Multi-locus population genetics - What would real adaptive topographies look like?
Fitness surfaces with multiple peaks
Wright suggested that real topographies would have multiple peaks, separated by valleys, with some peaks higher than others.
When the environment changed, and competing species evolved new forms, the shape of the adaptive topography for a population would change too. The surface would also change shape when a new mutation arose. A new allele at a locus may interact with genes at other loci differently from the existing alleles, and the fitnesses of the genes at the other loci will then be altered; genetic changes will take place at other loci to adjust to the new mutant.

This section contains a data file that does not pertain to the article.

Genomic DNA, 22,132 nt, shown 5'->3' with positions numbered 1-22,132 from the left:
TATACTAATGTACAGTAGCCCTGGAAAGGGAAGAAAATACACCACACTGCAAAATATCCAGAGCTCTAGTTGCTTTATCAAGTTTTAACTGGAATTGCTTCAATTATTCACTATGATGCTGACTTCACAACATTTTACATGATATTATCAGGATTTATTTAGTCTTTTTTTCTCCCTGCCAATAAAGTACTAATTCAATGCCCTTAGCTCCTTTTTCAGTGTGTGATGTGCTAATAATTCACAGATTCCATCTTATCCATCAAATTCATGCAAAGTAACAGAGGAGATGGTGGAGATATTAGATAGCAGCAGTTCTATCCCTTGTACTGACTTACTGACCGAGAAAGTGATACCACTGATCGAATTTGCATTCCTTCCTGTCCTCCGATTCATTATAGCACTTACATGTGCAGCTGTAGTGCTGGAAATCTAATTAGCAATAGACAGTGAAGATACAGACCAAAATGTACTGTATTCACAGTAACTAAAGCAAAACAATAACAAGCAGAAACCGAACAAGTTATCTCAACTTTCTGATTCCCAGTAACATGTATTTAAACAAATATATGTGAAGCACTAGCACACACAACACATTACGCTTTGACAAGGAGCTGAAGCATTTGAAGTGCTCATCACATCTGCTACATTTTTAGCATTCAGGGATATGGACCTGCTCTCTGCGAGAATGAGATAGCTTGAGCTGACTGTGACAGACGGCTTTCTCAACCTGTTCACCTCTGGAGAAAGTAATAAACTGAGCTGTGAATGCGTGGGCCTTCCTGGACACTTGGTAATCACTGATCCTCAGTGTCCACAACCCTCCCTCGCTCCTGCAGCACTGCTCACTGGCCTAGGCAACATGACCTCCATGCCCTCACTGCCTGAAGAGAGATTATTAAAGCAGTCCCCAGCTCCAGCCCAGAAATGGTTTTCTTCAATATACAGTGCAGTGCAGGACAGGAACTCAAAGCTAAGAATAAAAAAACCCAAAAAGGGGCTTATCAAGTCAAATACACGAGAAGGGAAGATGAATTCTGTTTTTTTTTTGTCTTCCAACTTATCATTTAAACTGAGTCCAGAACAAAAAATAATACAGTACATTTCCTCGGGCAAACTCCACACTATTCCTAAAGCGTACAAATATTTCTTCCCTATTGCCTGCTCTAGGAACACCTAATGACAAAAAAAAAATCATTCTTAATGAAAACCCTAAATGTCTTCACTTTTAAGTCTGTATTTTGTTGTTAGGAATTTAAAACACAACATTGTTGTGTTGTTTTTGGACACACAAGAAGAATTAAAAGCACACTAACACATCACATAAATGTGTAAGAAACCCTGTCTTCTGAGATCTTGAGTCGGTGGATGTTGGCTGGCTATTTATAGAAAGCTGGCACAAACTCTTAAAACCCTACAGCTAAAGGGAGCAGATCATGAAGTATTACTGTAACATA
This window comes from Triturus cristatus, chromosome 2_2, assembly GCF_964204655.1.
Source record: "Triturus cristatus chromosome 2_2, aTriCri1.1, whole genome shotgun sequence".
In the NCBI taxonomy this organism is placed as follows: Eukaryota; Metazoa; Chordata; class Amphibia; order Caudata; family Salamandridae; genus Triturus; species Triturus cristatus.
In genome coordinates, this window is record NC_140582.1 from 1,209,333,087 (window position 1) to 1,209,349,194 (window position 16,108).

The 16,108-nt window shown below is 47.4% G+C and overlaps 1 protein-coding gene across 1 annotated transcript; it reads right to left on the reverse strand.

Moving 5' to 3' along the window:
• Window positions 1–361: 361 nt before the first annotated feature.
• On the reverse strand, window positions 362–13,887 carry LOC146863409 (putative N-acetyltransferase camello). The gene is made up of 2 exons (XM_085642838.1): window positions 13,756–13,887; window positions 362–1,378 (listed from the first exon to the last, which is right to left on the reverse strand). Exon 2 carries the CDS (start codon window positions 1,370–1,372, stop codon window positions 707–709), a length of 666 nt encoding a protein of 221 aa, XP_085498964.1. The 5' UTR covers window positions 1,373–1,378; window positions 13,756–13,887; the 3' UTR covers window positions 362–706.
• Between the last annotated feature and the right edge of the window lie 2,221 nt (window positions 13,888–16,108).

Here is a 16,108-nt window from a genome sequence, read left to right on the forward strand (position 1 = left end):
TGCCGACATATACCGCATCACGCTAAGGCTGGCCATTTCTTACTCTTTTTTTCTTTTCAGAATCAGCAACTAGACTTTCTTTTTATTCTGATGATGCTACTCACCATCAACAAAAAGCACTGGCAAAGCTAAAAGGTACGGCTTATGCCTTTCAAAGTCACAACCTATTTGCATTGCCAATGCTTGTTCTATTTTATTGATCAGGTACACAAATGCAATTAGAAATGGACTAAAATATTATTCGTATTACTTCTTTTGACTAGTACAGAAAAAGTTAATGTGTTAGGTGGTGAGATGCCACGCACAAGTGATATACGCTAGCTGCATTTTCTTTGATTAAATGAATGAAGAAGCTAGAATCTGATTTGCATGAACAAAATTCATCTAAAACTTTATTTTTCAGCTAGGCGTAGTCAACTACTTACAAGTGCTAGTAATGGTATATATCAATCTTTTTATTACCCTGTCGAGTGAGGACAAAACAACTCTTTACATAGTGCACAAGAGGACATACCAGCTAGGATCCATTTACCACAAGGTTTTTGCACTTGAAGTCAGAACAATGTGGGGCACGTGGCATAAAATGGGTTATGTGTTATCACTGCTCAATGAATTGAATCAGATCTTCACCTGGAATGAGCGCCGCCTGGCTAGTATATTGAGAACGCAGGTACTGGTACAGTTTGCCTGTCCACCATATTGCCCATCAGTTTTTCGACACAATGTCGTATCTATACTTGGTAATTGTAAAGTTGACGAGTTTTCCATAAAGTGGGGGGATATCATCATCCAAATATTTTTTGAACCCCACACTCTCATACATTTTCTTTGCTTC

All the time, natural selection will be a hill-climbing process, directing the population up toward the nearest peak. When the surface changes, the direction to the nearest peak may change, and selection will then send the population off in the new upward direction. However, natural selection, even in so far as it is a hill-climbing (i.e., mean fitness maximizing) process, is only a locally hill-climbing process. As the figure shows the local fitness peak could be in the opposite direction from a higher, or the global, peak. Natural selection, however, will direct the population to the local peak.
Because natural selection seeks out only local peaks, it may not always allow a population to evolve the best possible adaptations. A population could be stuck on a merely locally adaptive peak. Wright put forward the shifting balance theory as a means of crossing from local to global peaks.
Figure: a two peaked fitness landscape with local and global maxima. Natural selection will take a population with gene frequency p' toward the local peak, and away from the peak with highest average fitness.